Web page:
By Walter Fenton-
“The Holy Spirit had swept across the room; its power and presence real and obvious. It was a sacred moment on holy ground,” wrote the Rev. Kent Ingram and Emily Allen about the election of the Rev. Karen Oliveto, an openly married, lesbian, as a bishop of The United Methodist Church.
Ingram and Allen were two of the 88 Western Jurisdictional (WJ) delegates who voted for Oliveto in July 2016. Later this month the Church’s Judicial Council will rule on whether or not it was proper for the delegates to elect such a candidate.
Recently, other United Methodists have added their voices to the delegates’ claim that the Holy Spirit was not only behind Oliveto’s election, but is also validating her short tenure as leader of the Mountain Sky Episcopal Area.
“Bishop Oliveto’s election was a momentous movement of the Holy Spirit,” says a call to prayer on the Rocky Mountain Annual Conference’s website. It goes on to say, “Western Jurisdiction delegates believe something sacred took place in Scottsdale, Ariz., as they responded to the movement of the Holy Spirit and elected Bishop Karen.”
The Reconciling Ministries Network (RMN), the leading LGBTQ+ advocacy group in the UM Church, writes in a resource guide in support of Oliveto and preparing people for the Judicial Council’s decision, “Who can deny that the Spirit has produced such fruit through the election and ministry of [her]? Who would dare stand in the way of God’s work of producing fruit?”
“The Spirit is moving,” answers the guide in a suggested prayer, “and wherever we are willing to join in her work, she will birth fruit through us… Holy One, you have assured us that though we cannot see the Spirit herself, we can see the fruit of her work in one another, in our lives, and in the world. We know she is there wherever we see love, joy, peace, patience, kindness, generosity, faithfulness, gentleness, and self-control. Against these things, you have told us, there is no such law.”
And finally, Oliveto herself, in a video released earlier this week, testifies to the Holy Spirit’s movement in her ministry.
What one of us does not want to invoke the Holy Spirit as the guiding power behind our cherished plans and hopes for the future? But these invocations of the Spirit as the guiding force behind Oliveto’s election and her ministry demonstrate just how deep the fissures are between many progressives and the UM Church.
For just as the WJ delegates claim the Holy Spirit “swept across” its meeting in Scottsdale, so a global and diverse church claims the Holy Spirit was guiding its deliberations and decisions at General Conference. It received no word from the Holy Spirit compelling it to overturn its sexual ethics and teachings on marriage. Instead, it heard just the opposite: the Holy Spirit’s reaffirmation or reconfirmation of ethics and teachings rooted in Scripture and 2,000 years of church history.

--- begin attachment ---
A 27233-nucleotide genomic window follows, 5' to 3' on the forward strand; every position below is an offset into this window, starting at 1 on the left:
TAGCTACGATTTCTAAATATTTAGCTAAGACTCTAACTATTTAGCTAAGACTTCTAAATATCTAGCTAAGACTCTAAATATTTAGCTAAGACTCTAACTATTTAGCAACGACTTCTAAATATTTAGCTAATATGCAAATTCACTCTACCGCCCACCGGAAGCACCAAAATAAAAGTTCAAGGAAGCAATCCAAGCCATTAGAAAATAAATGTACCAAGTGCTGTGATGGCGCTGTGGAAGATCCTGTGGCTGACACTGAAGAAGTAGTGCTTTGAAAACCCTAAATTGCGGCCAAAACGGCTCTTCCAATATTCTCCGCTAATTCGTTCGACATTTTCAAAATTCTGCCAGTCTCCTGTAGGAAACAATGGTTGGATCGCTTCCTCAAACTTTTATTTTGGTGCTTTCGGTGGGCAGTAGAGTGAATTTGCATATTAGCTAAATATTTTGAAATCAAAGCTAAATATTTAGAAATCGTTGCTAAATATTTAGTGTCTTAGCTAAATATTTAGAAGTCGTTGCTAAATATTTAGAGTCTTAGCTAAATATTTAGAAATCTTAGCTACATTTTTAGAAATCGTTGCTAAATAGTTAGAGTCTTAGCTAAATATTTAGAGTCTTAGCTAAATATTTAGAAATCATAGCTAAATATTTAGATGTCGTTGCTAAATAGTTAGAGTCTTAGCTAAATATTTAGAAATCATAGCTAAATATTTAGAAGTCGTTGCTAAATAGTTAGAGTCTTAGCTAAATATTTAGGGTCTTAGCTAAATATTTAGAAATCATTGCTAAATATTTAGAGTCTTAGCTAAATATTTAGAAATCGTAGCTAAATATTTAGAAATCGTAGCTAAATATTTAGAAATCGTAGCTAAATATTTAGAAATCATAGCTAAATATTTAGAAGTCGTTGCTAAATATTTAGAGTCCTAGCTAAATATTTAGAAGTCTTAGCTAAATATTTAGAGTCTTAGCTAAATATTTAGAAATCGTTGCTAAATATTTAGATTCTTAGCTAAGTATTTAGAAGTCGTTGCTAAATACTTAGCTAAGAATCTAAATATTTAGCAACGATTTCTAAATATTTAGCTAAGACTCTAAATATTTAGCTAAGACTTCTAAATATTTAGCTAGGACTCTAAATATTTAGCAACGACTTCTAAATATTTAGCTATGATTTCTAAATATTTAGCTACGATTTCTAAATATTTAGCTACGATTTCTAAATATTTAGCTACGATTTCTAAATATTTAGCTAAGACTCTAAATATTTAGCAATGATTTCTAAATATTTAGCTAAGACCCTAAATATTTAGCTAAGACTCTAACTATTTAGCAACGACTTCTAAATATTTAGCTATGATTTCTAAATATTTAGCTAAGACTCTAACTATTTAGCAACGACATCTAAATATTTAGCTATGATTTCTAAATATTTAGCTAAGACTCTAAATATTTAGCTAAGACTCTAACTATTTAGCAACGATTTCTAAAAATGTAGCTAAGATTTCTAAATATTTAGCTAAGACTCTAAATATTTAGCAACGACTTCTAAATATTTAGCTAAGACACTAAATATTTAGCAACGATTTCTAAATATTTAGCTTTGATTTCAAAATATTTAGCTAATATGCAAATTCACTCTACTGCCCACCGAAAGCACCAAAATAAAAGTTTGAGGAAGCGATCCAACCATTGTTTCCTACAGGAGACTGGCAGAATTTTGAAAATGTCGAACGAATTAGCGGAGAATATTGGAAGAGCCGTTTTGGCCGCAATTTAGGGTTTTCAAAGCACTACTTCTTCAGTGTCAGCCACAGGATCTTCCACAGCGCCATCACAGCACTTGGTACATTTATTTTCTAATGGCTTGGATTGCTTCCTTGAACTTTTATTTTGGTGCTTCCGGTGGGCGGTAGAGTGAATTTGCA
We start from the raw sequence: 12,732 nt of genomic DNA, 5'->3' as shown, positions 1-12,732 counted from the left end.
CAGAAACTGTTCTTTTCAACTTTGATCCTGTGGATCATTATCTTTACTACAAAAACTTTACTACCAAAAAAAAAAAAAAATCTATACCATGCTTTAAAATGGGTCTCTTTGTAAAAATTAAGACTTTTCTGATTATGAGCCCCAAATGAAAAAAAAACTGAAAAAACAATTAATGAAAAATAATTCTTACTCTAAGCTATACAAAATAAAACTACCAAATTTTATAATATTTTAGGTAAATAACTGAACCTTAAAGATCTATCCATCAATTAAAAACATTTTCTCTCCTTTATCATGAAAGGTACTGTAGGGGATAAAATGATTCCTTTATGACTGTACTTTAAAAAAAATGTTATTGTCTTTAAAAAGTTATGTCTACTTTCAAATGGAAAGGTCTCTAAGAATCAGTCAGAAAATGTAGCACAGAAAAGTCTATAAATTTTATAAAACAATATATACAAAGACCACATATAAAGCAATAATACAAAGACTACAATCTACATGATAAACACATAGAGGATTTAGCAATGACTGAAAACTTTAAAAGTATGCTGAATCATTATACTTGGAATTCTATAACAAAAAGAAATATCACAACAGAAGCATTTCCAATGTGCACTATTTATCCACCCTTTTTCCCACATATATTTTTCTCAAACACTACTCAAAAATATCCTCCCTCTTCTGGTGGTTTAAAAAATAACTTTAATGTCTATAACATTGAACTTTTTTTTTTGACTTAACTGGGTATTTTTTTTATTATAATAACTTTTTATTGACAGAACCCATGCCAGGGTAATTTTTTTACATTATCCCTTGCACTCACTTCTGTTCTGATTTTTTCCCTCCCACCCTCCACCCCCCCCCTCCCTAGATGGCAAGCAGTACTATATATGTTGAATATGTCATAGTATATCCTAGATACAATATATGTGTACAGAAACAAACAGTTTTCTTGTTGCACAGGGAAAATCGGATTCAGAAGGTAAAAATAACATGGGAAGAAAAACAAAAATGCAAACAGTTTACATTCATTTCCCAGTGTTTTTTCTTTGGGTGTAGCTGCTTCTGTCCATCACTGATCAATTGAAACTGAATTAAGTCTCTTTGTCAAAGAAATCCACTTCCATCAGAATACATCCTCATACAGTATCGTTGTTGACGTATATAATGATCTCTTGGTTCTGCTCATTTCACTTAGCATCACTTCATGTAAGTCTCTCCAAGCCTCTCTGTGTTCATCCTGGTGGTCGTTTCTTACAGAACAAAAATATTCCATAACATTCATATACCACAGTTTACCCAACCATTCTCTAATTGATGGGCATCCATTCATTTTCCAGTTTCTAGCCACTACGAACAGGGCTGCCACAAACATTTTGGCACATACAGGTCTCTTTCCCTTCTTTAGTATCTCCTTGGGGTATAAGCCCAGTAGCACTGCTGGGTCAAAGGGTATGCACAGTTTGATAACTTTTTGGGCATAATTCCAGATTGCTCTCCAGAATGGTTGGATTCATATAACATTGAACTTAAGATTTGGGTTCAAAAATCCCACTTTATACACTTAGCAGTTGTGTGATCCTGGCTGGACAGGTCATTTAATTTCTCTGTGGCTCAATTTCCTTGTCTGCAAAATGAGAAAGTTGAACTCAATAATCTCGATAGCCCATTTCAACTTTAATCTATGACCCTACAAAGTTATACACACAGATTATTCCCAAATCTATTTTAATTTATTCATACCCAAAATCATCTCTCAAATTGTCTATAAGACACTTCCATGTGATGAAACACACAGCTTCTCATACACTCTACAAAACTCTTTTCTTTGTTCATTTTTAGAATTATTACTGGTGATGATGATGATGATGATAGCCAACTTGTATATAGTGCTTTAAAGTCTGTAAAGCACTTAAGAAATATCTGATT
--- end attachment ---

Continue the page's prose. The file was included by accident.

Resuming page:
Anyone who has been party to disruption in a local church can attest that once a faction begins to claim the Holy Spirit’s guidance in contradiction to the wider community of faith, it is time for the parties to go their separate ways. The faction becomes convinced it alone truly discerns the will of the Holy Spirit. Its clash with the church is no longer a matter of differing interpretations and choices, but their superior claim to rightly discern the voice and will of the Holy Spirit.
The United Methodist Church, since its inception, has vested its authority in the will of the General Conference. It has adopted a fair and open polity that allows for a wide degree of give and take in the process of discernment. And yet, by faith, it believes the Holy Spirit is in its midst when it gathers, as a global body, to reaffirm, change, or adopt new teachings for the whole church.
Given the long and acrimonious debate, and now the progressives’ claim that the Holy Spirit is leading them to not just contest, but to defy the teachings of the UM Church, they need to fully embrace where they believe the Spirit is leading. For the sake of comity, and the larger mission of the church, it is time for them to create a new denomination in order to follow the Holy Spirit to a place where the UM Church does not believe it is leading.
Walter Fenton is a United Methodist clergy person and an analyst for Good News.